DTI secures R28bn in investments for SA

Cape Town – The Department of Trade and Industry has helped to conclude a total of R28 billion in investments in the South African economy and aims to help facilitate R115 billion in investments in the next few years, the Minister of Trade and Industry Rob Davies said today.

The R115 billion target falls under Davies’s performance agreement that he signed last year with President Jacob Zuma.

Briefing media in Parliament following his Budget Vote speech this morning, Davies said of the R28 billion which has already been committed, R13 billion was in the automotive sector, with much of the remainder in business-process services.

There had also been plenty of interest in infrastructure projects and green industries, he said.

He said Trade Investment South Africa (Tisa) had offices across the world, which helped to facilitate investment deals and in some cases, Davies himself meets with potential investors.

“When we go abroad with these state visits, we convey to investors from other countries we are visiting information about the investment climate in South Africa,” he said.

The Industrial Development Corporation (IDC) as well as the National Empowerment Fund (NEF) played a critical role in investments, he said, both financially and in terms of their partnership value.

Davies said the department and the President’s Black Economic Empowerment (BEE) advisory council were also debating how to strengthen links between small and big businesses by overhauling the enterprise development element.

Under the BEE scorecard, businesses that assist black-empowered or black-owned enterprises with mentoring or business support, grants or interest-free loans or early payment, can score BEE points.

Davies said the current debate was whether to take away points from the overall scorecard for not supporting black businesses.

He said the private sector needed to be more actively involved in supporting black entrepreneurs, rather than handing money over to a fund or incubator that then carried out a support intervention on their behalf, while the company scored BEE points.

“In Asia, you find that small and big businesses have a symbiotic relationship and big businesses get a lot of input from small businesses and then you don’t want a lot of bad inputs so you actually work to ensure that your suppliers are able to improve their capacity, their technology…” said Davies.

In his Budget Vote speech, Davies said the department had set up an advisory group to help improve the government’s small business support (SMME) programmes.

He said the ramping up of incubation programmes had already been identified as one move that will benefit small enterprises, but he said partnerships would have to be cemented.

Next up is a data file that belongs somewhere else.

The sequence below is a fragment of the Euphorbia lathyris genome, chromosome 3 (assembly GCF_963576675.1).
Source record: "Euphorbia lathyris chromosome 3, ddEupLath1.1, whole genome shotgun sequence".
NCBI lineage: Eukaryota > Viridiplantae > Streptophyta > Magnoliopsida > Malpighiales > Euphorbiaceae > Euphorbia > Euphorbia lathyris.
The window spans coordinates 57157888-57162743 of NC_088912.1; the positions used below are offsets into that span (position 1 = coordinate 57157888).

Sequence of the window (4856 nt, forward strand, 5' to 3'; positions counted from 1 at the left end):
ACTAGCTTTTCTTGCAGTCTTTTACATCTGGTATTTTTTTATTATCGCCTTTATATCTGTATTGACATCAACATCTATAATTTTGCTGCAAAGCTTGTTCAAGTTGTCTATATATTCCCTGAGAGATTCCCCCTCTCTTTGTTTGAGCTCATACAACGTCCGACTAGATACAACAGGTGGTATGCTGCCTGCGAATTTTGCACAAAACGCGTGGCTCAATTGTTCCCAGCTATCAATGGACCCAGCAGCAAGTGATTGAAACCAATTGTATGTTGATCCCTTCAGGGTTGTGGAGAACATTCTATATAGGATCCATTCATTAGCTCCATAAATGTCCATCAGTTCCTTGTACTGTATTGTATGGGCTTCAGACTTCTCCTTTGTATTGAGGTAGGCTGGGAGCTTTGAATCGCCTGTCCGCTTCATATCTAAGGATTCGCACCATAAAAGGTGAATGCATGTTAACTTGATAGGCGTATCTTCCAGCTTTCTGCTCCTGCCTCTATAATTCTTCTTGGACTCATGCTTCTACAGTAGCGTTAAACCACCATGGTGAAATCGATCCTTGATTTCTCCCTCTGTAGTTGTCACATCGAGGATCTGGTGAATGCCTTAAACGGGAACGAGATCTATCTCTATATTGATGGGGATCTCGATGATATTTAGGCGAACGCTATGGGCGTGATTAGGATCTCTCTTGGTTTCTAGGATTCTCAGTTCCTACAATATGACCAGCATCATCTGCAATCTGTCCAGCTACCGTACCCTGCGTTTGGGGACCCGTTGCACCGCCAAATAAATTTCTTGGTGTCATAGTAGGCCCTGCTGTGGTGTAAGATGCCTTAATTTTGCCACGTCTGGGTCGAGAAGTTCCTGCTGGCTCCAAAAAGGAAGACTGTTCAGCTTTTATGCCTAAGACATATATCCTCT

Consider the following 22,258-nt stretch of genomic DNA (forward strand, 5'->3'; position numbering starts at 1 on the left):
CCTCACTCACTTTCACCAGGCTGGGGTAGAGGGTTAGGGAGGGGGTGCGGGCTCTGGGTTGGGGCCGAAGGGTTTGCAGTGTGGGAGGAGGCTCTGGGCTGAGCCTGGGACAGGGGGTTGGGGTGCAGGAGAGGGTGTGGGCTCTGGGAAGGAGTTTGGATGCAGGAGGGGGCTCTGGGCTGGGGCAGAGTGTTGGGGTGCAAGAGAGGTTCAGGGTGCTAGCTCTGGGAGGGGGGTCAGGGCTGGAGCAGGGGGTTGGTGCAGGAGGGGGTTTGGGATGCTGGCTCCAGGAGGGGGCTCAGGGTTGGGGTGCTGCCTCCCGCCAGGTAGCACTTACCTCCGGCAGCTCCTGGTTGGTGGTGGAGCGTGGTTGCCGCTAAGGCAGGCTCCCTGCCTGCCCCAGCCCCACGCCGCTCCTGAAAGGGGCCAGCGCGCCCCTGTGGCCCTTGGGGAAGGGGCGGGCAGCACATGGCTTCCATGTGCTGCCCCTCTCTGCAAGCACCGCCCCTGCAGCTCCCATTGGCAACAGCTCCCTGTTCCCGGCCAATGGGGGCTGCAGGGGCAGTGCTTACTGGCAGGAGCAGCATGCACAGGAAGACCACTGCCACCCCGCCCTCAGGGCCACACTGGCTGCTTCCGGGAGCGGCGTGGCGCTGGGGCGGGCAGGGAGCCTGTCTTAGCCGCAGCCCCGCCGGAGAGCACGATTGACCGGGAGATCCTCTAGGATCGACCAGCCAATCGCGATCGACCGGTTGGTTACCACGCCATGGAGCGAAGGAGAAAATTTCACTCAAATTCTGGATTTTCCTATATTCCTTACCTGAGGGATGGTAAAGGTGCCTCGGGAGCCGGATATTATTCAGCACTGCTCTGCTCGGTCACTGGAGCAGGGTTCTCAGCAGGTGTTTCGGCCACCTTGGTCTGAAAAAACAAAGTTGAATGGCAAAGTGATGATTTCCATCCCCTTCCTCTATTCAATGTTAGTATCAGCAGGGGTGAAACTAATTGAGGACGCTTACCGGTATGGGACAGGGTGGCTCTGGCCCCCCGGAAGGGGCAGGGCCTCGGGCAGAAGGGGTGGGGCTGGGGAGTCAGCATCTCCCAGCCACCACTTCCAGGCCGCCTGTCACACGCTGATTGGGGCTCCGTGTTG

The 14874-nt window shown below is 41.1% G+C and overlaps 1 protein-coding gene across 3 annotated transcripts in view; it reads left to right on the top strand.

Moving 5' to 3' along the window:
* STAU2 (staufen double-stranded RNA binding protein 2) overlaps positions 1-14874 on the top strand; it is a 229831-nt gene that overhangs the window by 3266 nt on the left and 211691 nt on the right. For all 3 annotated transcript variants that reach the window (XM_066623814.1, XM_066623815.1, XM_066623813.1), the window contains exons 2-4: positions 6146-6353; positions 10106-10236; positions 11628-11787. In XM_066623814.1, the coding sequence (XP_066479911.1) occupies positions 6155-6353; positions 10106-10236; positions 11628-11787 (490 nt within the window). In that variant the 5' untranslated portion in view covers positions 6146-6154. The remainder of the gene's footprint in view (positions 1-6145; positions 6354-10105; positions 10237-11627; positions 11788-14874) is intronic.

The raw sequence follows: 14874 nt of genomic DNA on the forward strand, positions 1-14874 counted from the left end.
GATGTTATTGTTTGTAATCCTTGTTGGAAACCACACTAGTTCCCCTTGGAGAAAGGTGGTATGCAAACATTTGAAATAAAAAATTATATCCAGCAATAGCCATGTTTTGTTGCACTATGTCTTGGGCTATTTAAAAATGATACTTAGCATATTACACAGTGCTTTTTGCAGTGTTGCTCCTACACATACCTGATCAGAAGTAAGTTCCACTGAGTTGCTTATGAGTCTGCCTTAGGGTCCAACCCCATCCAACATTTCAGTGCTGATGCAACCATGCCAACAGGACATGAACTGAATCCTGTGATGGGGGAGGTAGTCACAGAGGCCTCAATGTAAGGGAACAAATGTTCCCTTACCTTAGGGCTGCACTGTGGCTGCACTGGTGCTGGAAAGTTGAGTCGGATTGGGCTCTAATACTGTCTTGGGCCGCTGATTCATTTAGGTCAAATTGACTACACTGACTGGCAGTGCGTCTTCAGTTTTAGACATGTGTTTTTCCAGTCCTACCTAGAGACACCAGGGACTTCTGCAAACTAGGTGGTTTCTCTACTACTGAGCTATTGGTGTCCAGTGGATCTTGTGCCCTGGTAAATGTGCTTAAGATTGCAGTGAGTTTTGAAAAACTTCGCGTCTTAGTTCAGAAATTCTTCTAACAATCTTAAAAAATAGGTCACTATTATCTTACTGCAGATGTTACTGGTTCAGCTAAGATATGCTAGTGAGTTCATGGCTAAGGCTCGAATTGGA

“We will accordingly be seeking more active partnerships with business and are looking at ways to tweak BBBEE programmes, as well as direct SMME programmes to develop the necessary synergies.”

He said the Small Enterprise Development Agency (Seda) was planning to roll out support for 250 incubation schemes over the next five years, as the first phase towards a target of 1 000 small business incubators

Davies also said things were hotting up for the Doha Developmental Trade Round, with new reports expected to be released on Thursday. The needs and interests of developing countries need to remain central and were still very far apart from those of developed nations.

“We’ve been told that something like 55 percent of global growth will come from a list of countries that starts with China and includes us, of advanced developing countries, and therefore we must collapse the distinction between developing and developed countries and we say no,” said a defiant Davies.

He said even though some developing countries were growing faster, these countries per capita gross domestic product (GDP) income remained very low – pointing out that 130 million people in China were still living on less than US80c a day.

However, he pointed out that the days of multi-lateral trade may be over, adding that new alternatives for fairer trade between developing nations were opening up – such as the Bric groupings.

But, he said, while the world may not lose much from the stalled Doha round of trade talks, the world would lose out if countries failed to reach a legally-binding outcome on the Cop17 talks to be held in Durban in November. – BuaNews

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